It never ceases to amaze me the number of people who expect, once Summer kicks in and business at the garden centre slows down while most families turn their attention towards vacations of one form or another, for me to head off somewhere either hot and exotic [Umm, no!] or somewhere cool, shaded and perpetually raining. [Now you're talking my language people!]
Truth is, I usually find myself already headlong into what I can only refer to as being a mid-Summer withdrawal. Not a pretty sight! For he whose life is most content in the presence of his green children, the month of August can be downright jarring. He could spend his entire time off basking in the beauty that is his garden, [just today the rest of the family packed off for a week at a lake in Orillia.] or else he could sequester himself on a shaded veranda with a pile of half read books, [He might just do that for the days that have rain in the forecast] but more than likely he will find himself up at the 'crack of stupid' on his first official vacation day, with trusted iPhone and Sam Smith playlist at the ready, and thanks to his ever generous employers for letting him use their Rio while they too are away camping, on his way to the woodland plant nursery where it all started seven Summers ago!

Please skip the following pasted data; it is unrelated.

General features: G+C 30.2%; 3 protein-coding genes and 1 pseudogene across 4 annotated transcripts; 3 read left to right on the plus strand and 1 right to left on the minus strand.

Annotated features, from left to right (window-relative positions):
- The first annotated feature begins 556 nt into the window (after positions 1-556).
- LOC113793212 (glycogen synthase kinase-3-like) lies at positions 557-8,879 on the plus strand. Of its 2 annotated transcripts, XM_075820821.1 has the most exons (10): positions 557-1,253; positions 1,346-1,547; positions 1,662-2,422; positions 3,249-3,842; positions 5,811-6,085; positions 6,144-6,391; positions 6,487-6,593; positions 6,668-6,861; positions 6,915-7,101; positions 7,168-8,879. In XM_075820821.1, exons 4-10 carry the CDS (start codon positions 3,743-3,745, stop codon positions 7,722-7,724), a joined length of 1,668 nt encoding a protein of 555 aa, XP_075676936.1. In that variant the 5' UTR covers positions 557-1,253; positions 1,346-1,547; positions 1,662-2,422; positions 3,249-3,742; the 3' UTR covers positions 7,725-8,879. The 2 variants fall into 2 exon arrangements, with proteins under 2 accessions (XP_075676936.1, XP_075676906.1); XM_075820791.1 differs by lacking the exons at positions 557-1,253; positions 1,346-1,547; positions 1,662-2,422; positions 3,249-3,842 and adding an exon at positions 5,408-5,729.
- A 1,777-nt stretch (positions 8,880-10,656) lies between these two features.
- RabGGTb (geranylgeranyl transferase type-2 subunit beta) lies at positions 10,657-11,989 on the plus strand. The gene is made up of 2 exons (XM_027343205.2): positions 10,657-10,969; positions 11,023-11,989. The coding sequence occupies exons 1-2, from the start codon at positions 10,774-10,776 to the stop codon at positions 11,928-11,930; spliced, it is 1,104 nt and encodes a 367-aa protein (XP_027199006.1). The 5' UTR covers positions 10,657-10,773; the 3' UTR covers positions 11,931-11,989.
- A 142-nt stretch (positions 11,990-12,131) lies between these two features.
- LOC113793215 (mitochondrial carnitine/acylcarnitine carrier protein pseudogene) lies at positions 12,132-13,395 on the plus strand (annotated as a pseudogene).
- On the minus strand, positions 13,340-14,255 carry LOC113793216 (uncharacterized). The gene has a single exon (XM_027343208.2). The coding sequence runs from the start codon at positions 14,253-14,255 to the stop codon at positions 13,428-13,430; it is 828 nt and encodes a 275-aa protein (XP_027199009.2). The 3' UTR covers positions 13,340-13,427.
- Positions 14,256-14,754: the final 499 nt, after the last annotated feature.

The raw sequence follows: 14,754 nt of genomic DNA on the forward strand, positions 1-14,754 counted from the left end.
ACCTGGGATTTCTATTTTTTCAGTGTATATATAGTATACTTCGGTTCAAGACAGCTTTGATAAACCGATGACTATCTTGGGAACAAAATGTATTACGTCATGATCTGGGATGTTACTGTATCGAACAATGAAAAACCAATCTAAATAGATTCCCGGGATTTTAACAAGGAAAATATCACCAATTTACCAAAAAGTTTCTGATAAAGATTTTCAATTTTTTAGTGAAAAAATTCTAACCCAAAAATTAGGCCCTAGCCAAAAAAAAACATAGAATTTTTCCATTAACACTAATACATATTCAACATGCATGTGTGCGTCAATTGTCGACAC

Rumour has it some people leave their hearts in San Francisco of all places, but for me, a pulsating piece of my heart will always reside at Lost Horizons, that mecca of all things shady and woodland in nature located a whisper away from Acton, Ontario. For me, the year I made its discovery, it was my 'dirty little secret' insomuch as it was unlike any other garden centre I'd ever witnessed. I quickly learned the difference between a garden centre and a garden nursery [the former being where plants and grown and propagated] as opposed to most 'centres' who order in stock and sell through over the course of a gardening season. Nurseries are usually owned and run by certifiable plantaholics, male or female. Such is the case with Larry Davidson, who, twenty years after he began humbly selling plants from the end of his drive, is now one of Canada's most knowledgable plantsmen - a career that seems more at home to England or China, but is a most welcomed treasure for plant geeks like myself. I did spent the better part of two seasons basking in the generous knowledge that is Larry, and although I have moved on, for me every visit is reminiscent of 'going home' again.